Study: Younger Users of Marijuana at Higher Risk of Brain Damage

A small study performed by researchers at McLean Hospital in Boston suggests that children who start using marijuana before age 16 are at higher risk of long-term brain damage than those who start later, The Boston Globe reported Nov. 16.

The study tested the mental flexibility and focus of 59 young people from Boston, of whom 33 used marijuana. Among those tested, smokers who began using before age 16 had significantly impaired abilities to perform simple tasks, when compared to other users and to non-users.

In addition, users who began smoking marijuana before age 16 consumed three times as much of it each week than did smokers who started using after age 16.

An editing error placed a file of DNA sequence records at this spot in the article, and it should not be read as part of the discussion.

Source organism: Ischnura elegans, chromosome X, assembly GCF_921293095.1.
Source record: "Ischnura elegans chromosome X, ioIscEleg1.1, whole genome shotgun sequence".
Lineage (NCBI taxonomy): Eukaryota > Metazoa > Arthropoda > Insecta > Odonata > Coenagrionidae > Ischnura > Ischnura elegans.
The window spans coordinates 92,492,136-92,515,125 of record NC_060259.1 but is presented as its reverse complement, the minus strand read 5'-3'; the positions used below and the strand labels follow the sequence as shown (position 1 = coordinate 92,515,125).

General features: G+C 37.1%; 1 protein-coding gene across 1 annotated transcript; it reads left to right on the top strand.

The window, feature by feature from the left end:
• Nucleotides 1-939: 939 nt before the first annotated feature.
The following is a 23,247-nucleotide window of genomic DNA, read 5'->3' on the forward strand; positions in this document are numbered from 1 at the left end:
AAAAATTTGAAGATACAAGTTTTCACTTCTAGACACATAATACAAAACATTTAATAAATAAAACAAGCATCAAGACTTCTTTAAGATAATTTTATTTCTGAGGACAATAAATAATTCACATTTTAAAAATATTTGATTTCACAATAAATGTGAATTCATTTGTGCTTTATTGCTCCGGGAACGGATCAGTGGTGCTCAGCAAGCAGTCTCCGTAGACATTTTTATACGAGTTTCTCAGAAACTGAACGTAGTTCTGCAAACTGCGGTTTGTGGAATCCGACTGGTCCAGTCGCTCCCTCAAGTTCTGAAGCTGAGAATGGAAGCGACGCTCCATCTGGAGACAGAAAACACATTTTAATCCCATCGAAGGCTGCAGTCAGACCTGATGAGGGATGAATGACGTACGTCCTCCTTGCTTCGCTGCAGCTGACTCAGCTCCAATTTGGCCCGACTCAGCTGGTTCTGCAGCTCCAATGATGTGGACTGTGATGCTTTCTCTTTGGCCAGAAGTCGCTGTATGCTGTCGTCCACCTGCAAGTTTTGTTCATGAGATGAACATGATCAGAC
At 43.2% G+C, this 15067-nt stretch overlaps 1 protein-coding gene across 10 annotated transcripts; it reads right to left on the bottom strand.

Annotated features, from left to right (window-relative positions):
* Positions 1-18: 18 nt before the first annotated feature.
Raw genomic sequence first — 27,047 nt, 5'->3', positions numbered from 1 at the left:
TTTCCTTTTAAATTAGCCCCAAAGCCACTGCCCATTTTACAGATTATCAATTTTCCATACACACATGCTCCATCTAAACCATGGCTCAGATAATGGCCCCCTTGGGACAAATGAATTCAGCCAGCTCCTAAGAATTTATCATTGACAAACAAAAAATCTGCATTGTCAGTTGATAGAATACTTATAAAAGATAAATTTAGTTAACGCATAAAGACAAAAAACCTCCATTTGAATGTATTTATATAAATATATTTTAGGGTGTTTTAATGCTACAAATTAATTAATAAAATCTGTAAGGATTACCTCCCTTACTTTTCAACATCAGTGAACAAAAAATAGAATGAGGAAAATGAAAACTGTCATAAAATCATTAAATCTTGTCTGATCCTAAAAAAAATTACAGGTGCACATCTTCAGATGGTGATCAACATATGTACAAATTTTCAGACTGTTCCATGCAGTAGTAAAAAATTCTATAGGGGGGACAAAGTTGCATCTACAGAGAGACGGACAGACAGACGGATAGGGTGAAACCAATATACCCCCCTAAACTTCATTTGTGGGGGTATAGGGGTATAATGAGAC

“If we know the developing brain is sensitive to drugs and we see a direct relationship between early exposure to marijuana and [cognitive] performance, we have to let people know we need to perhaps impose guidelines, like you can’t do this until you're 21, [as with] cigarettes and drinking,” said Staci Gruber, the study's leader.

Gruber, an assistant professor of psychiatry at Harvard Medical School, directs the Cognitive and Clinical Neuroimaging Core at McLean Hospital.

The study’s results are to be shared at the upcoming Neuroscience 2010 conference and will soon be submitted to a scientific journal. It has not yet been peer-reviewed.

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